By Andi Peters
BBC presenter in Melbourne
Andi Peters reports from the set of Neighbours, as the Australian soap chalks up 20 years on the small screen.
It's not every day you bump into Harold Bishop.
He strides towards me as I walk down a nondescript corridor in a studio complex about half an hour outside the centre of Melbourne.
"Morning, and how is everything today?" he asks in his familiar twang. Immediately my head fills with a million questions.
Just the sight of actor Ian Smith breeds complete familiarity.
After all, he's been beamed into my living room twice a day for longer than I can remember. I saw him chased by Mrs Mangel in the early days and later get hitched to the gravel-voiced Madge Ramsay.
I'm Down Under for the 20th anniversary of one of the most popular soap operas in the world.
Everywhere has an amiable air of Australian friendliness and not a trace of ego or superstardom
Against the odds, Neighbours is celebrating two decades with special episodes which are being shown this week in the UK.
And, almost as a mark of respect, I'm here to broadcast live from the set to BBC Breakfast on Tuesday morning as well as to present a special programme reliving the key moments from the last two decades, which will be broadcast after the lunchtime episode on the same day.
It seems a long way from those days in the CBBC Broom Cupboard when I used to introduce the soap after the end of Blue Peter.
It is amazing wandering around the hallowed Global Studios complex which now houses the Neighbours set.
It's the former home of Prisoner Cell Block H, and fittingly in places resembles a prison. Maybe it's for this reason that it seems so ordinary.
Despite churning out two-and-a-half hours of compelling drama every week, everywhere has an amiable air of Australian friendliness and not a trace of ego or superstardom on which this very famous cast could trade.
They all share a basic green room - there are no luxurious dressing rooms with gold stars on the doors.
The soap takes place in the fictitious district of Erinsborough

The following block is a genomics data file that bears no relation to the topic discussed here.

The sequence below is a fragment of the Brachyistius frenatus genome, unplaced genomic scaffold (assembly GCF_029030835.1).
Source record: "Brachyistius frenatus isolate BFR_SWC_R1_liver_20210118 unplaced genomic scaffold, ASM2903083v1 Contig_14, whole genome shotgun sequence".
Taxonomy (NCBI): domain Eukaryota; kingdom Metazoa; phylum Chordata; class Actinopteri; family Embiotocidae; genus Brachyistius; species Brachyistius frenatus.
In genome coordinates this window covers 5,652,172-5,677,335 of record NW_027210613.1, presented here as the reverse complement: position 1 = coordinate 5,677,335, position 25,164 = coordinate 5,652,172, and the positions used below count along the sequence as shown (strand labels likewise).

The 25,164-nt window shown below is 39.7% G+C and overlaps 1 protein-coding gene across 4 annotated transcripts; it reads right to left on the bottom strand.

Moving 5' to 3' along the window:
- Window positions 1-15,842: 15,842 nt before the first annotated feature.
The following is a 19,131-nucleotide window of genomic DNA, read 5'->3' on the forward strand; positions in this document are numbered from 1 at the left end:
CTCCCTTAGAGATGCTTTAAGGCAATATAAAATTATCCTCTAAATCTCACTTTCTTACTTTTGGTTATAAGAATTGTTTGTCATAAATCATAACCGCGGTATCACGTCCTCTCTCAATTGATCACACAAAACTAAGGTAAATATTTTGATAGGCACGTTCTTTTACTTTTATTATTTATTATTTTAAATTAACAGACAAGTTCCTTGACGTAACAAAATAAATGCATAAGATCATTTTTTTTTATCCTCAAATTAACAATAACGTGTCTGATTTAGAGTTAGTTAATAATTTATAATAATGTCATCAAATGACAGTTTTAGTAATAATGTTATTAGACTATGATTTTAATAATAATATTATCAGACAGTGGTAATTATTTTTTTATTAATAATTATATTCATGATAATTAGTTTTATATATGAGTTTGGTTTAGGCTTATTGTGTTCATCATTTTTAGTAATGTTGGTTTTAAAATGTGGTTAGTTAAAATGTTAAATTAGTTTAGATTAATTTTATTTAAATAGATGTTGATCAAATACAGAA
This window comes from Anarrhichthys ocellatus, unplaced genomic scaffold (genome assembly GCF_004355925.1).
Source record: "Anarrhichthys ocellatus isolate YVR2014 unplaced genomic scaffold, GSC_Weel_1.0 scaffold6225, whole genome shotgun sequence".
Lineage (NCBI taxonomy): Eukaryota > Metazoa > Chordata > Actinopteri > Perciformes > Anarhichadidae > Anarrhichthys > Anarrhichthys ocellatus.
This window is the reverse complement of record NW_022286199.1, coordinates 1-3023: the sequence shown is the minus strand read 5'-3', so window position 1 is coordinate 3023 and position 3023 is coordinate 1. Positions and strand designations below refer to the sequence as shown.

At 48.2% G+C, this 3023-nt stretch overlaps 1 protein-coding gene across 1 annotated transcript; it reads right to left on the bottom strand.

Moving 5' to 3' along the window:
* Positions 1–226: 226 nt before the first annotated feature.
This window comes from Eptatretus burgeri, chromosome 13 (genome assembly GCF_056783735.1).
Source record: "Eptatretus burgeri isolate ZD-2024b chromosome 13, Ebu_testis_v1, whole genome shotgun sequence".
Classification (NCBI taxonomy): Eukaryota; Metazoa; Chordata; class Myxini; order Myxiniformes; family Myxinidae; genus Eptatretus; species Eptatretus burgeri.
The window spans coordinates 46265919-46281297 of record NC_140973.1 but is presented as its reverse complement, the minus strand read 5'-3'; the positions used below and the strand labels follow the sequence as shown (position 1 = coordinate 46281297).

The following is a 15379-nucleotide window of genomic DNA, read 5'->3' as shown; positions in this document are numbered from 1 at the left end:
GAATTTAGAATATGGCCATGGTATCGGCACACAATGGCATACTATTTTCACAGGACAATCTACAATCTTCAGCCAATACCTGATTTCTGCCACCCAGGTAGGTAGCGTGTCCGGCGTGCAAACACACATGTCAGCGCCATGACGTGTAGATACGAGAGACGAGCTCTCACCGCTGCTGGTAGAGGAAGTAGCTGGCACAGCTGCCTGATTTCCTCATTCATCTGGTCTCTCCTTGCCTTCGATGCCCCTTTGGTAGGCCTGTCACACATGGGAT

And, as you'd expect from such a large cast, a famous face is quite literally around every corner, whether joking with the crew between takes, enjoying a sneaky cigarette on an overgrown patio outside or tucking into something in the canteen.
In line with Harold, sorry, Ian's jolly morning greeting, the cast has taken me and my crew under its wing.
Patrick Harvey, who plays joker Connor on the show, invites us in his broad Northern-Irish drawl to a birthday party of a new cast member who's just started appearing in the Australian episodes (sorry, I'm sworn to secrecy as to his role, you'll just have to wait a couple of weeks).
Paddy even flags down taxis to make sure we all get to the right place - I just can't imagine JR Ewing going to such lengths at the height of his fame and yet Neighbours is as successful as Dallas was in its heyday.
Again in line with the sheer normality of Neighbours, we head for the back room of a pub in a bohemian district in Melbourne.
It's much less salubrious than Erinsborough's Scarlet Bar and the first person we bump into is actress Natalie Bassingthwaighte who plays Izzy Hoyland.
Alan Fletcher has played Dr Karl Kennedy in the soap since 1994
"You're the guys from the BBC!" she exclaims before whisking us onto the dance floor.
The room is a veritable who's who of Ramsay Street.
As well as current cast members, I spot Tad - actor Jonathon Dutton - chatting to the new breed of youngsters now occupying the walls of teenage girls across both Australia and the UK.
It seems it might just be true when the cast tell me they all get along on and off set - that's not something that can be said about other daily soaps if the front pages of tabloids can be believed.
As testament to that, Kylie Minogue sends a birthday message. Despite her international fame and her current battle with breast cancer she takes time out to wish everyone well, highlighting her happy memories of this studio complex in Nunawading.
You know what, as stated in the theme tune, I think it's true that Neighbours really do become good friends.